Glaser: No big changes in their trajectory, which is that their core legacy businesses continue to decline, continue to face headwinds, both on a reported basis from currency, but even after the currency effects are stripped out. Those declines are only being partially offset by growth in their strategic areas--things like cloud, analytics, security, and mobile--that they are trying to push. These are growing quickly but off a very small base, and it's just not enough to offset the losses that they are seeing elsewhere in the business. This is something that could persist for quite some time as they try to make that transition happen. Right now we just don't see a big enough margin of safety in the shares for it to look attractive, even with some of the weakness we've seen in IBM shares.

Stipp: Netflix also reported. They are having some success overseas, but their domestic subscriber growth was below expectations.

Glaser: That was probably the big story out of this quarter. International subscriber growth was well above what they had expected, and domestic subscribers came up short. This comes after their announcement earlier this month that they have expanded basically to every country in the world, except for China, and that they are in all of these markets and this is going to be a big push for them.

But Neil Macker, who covers Netflix for us, says that yes, it's impressive they were able to launch all of these countries at once. But you have to remember that many of these launches were very skinny launches. They have the Netflix Original Programming; they have some generally English language programming that they have global rights for. But they don't have a lot of local programming. It's not a very localized product yet. He thinks that keeps it pretty niche for the time being in a lot of these markets. You might not see a really big adoption even though you have a lot of expense there.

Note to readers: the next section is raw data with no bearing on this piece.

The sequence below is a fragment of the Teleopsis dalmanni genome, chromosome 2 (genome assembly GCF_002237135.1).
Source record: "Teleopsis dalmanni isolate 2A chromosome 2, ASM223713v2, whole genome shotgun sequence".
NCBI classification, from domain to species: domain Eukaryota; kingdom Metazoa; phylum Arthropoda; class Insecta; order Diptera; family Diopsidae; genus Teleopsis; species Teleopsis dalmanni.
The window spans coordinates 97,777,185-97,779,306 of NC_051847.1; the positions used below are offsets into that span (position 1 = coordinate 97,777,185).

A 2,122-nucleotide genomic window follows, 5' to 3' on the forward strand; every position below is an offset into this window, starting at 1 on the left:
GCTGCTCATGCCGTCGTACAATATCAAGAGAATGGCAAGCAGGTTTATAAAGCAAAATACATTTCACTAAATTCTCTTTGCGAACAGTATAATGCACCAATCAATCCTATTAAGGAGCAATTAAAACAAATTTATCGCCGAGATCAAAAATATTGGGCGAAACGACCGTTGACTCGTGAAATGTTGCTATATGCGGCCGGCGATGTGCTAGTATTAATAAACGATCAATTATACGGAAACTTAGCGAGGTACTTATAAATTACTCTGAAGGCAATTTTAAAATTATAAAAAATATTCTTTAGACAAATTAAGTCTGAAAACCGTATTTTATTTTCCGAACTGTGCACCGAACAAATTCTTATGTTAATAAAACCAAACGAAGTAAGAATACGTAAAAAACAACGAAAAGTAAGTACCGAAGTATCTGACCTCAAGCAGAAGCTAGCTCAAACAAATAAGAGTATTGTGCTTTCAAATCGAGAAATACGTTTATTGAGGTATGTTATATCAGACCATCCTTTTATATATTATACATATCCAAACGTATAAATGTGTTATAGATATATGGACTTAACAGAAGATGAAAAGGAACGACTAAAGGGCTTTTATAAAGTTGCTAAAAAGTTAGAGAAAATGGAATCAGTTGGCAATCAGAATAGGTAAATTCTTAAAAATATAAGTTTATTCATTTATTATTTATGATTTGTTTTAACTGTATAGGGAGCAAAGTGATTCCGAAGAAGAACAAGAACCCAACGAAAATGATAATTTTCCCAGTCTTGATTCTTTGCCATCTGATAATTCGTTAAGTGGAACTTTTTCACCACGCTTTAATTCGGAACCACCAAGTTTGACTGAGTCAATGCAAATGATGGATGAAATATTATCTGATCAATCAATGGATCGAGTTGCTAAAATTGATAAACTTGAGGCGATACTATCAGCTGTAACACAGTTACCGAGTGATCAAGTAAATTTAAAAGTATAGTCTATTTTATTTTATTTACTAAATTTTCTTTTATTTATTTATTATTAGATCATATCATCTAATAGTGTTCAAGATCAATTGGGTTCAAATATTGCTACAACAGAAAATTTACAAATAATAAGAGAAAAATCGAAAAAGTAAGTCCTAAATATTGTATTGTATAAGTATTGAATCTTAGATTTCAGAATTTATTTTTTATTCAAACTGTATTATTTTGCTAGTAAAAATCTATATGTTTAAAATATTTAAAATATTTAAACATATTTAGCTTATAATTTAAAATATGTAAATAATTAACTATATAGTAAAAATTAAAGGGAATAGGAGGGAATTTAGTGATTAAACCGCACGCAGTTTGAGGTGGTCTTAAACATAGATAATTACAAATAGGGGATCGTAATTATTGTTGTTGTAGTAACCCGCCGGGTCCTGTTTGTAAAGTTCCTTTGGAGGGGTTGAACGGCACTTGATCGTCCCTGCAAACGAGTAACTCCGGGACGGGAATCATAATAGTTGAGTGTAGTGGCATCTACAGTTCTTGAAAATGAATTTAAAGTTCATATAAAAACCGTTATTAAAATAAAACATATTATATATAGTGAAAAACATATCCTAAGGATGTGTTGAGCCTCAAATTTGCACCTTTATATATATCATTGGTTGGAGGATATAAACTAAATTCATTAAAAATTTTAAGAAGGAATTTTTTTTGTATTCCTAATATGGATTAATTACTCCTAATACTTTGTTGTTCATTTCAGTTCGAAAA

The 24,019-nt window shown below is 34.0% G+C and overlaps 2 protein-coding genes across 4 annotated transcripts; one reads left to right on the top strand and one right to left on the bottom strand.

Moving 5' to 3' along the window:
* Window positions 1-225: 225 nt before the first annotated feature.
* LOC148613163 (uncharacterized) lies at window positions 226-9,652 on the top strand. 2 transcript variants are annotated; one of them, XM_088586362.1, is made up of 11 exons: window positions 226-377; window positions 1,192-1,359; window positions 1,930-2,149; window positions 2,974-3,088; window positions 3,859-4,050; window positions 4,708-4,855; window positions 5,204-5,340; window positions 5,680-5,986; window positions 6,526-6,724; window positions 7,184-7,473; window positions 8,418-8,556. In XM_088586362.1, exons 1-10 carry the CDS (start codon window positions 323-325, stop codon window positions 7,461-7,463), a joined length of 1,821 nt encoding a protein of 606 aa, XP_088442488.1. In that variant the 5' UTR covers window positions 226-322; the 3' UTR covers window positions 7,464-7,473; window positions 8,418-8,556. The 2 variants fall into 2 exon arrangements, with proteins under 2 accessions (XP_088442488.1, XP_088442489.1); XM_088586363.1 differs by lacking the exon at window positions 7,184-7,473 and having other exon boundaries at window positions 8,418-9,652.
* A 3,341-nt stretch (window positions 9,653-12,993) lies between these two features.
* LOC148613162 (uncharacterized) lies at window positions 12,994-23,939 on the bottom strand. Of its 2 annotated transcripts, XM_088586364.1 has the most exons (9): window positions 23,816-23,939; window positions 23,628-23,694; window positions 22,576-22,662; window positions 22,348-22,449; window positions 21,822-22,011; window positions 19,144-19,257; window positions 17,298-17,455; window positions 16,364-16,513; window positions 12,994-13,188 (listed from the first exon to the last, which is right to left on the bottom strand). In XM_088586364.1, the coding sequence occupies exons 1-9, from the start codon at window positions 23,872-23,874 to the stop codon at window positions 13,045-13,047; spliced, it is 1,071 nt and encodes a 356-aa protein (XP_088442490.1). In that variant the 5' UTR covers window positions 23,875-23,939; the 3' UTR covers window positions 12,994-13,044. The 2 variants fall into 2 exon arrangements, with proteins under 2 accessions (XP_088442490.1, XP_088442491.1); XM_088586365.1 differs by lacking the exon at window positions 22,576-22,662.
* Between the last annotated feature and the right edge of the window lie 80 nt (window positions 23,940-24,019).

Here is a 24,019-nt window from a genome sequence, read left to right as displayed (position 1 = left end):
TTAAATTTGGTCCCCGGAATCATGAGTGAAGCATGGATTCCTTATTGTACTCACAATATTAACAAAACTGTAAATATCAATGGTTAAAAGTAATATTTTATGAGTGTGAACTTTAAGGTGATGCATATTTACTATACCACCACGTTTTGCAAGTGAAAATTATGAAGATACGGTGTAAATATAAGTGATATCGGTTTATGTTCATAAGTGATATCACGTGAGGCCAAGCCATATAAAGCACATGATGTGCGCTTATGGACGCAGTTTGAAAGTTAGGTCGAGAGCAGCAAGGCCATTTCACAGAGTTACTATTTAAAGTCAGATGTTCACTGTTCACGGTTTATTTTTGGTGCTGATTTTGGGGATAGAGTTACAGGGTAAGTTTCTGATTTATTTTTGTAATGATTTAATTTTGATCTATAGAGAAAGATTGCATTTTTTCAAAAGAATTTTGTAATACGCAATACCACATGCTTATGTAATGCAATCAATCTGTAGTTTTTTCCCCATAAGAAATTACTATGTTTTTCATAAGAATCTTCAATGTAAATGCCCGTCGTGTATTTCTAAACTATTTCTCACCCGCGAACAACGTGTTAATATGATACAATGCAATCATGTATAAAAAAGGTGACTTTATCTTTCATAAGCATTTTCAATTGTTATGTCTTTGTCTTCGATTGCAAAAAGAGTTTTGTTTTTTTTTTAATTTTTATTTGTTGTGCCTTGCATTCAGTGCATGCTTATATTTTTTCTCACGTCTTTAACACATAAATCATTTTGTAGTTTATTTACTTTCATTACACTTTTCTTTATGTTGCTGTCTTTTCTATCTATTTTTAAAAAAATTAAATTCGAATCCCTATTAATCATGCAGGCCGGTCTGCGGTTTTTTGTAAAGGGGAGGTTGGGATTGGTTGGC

So we will still have to wait and see how the profitability of this international expansion works out for them, if they are able to keep growing subscribers at this nice clip, and we do see Netflix shares as overvalued today.

Stipp: Lastly in healthcare, UnitedHealth reported results, and they are seeing some pressure at least partially because of the ACA exchanges. What's the takeaway from their report?

Glaser: UnitedHealth is always an interesting one to watch, given what a huge player they are in the managed care space. This quarter they did have pressures from higher medical costs and other issues. Like you mentioned, the Affordable Care Act exchange plans that they sold just weren't working out the way that they expected.

Now, we knew that this was the case in November. They said they were having some problems and that they were going to pull back from this market, and that it wasn't going to be a big part of their business. Maybe they'd even walk away from it completely if need be.

I think that's a sign that management really is willing to be flexible in terms of finding profitable growth, and not just growing for the sake of getting new people in the door, even if they aren't buying plans or if that business just doesn't make sense for them.

Vishnu Lekraj, our UnitedHealth analyst, thinks the company is still very well positioned over the long term. Yes, it's a very volatile space right now. There are a lot of moving parts, a lot of uncertainty about what the healthcare market is going to look like. But given their size and some of the other competitive advantages that they have, UnitedHealth will continue to be able to do well no matter what gets thrown at them. Management, like I mentioned, is nimble enough to be able to do that, and it's a good sign for them.

The stock isn't cheap right now--it's in 3-star territory--but we still think their competitive advantage looks good, even with some of the issues they are having with these exchange-sold plans.

Stipp: Another eventful week in the market, Jeremy. Thanks for keeping on top of all the news.

Glaser: You're welcome, Jason.

Stipp: For Morningstar I'm Jason Stipp. Thanks for watching.

Jason Stipp does not own (actual or beneficial) shares in any of the securities mentioned above. Find out about Morningstar’s editorial policies.